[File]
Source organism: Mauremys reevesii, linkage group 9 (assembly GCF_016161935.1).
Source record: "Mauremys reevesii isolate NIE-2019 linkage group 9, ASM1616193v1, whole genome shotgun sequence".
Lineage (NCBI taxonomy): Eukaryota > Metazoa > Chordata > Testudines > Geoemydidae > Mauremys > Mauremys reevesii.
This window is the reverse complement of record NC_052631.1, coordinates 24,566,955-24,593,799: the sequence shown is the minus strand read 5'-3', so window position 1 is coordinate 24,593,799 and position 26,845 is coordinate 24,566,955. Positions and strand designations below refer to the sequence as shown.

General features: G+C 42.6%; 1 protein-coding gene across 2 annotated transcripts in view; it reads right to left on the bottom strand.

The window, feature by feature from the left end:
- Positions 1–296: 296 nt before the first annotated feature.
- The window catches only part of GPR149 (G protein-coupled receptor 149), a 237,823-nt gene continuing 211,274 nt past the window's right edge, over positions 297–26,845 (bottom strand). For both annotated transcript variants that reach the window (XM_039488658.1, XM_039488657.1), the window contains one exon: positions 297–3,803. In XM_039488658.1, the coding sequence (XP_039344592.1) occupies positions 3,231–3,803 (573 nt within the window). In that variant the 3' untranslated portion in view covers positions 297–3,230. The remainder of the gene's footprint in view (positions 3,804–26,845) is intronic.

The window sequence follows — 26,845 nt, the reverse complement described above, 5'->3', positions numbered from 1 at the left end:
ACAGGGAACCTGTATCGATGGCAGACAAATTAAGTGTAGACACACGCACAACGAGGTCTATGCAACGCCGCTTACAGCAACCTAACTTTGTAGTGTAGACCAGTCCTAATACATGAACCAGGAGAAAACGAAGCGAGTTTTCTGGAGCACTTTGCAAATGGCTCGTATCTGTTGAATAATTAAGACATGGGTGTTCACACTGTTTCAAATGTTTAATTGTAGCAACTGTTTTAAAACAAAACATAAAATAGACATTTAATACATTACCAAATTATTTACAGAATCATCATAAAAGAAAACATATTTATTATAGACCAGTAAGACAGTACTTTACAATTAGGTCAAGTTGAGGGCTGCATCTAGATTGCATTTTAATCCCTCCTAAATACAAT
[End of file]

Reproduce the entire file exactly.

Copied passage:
Source organism: Mauremys reevesii, linkage group 9 (assembly GCF_016161935.1).
Source record: "Mauremys reevesii isolate NIE-2019 linkage group 9, ASM1616193v1, whole genome shotgun sequence".
Lineage (NCBI taxonomy): Eukaryota > Metazoa > Chordata > Testudines > Geoemydidae > Mauremys > Mauremys reevesii.
This window is the reverse complement of record NC_052631.1, coordinates 24,566,955-24,593,799: the sequence shown is the minus strand read 5'-3', so window position 1 is coordinate 24,593,799 and position 26,845 is coordinate 24,566,955. Positions and strand designations below refer to the sequence as shown.

General features: G+C 42.6%; 1 protein-coding gene across 2 annotated transcripts in view; it reads right to left on the bottom strand.

The window, feature by feature from the left end:
- Positions 1–296: 296 nt before the first annotated feature.
- The window catches only part of GPR149 (G protein-coupled receptor 149), a 237,823-nt gene continuing 211,274 nt past the window's right edge, over positions 297–26,845 (bottom strand). For both annotated transcript variants that reach the window (XM_039488658.1, XM_039488657.1), the window contains one exon: positions 297–3,803. In XM_039488658.1, the coding sequence (XP_039344592.1) occupies positions 3,231–3,803 (573 nt within the window). In that variant the 3' untranslated portion in view covers positions 297–3,230. The remainder of the gene's footprint in view (positions 3,804–26,845) is intronic.

The window sequence follows — 26,845 nt, the reverse complement described above, 5'->3', positions numbered from 1 at the left end:
ACAGGGAACCTGTATCGATGGCAGACAAATTAAGTGTAGACACACGCACAACGAGGTCTATGCAACGCCGCTTACAGCAACCTAACTTTGTAGTGTAGACCAGTCCTAATACATGAACCAGGAGAAAACGAAGCGAGTTTTCTGGAGCACTTTGCAAATGGCTCGTATCTGTTGAATAATTAAGACATGGGTGTTCACACTGTTTCAAATGTTTAATTGTAGCAACTGTTTTAAAACAAAACATAAAATAGACATTTAATACATTACCAAATTATTTACAGAATCATCATAAAAGAAAACATATTTATTATAGACCAGTAAGACAGTACTTTACAATTAGGTCAAGTTGAGGGCTGCATCTAGATTGCATTTTAATCCCTCCTAAATACAAT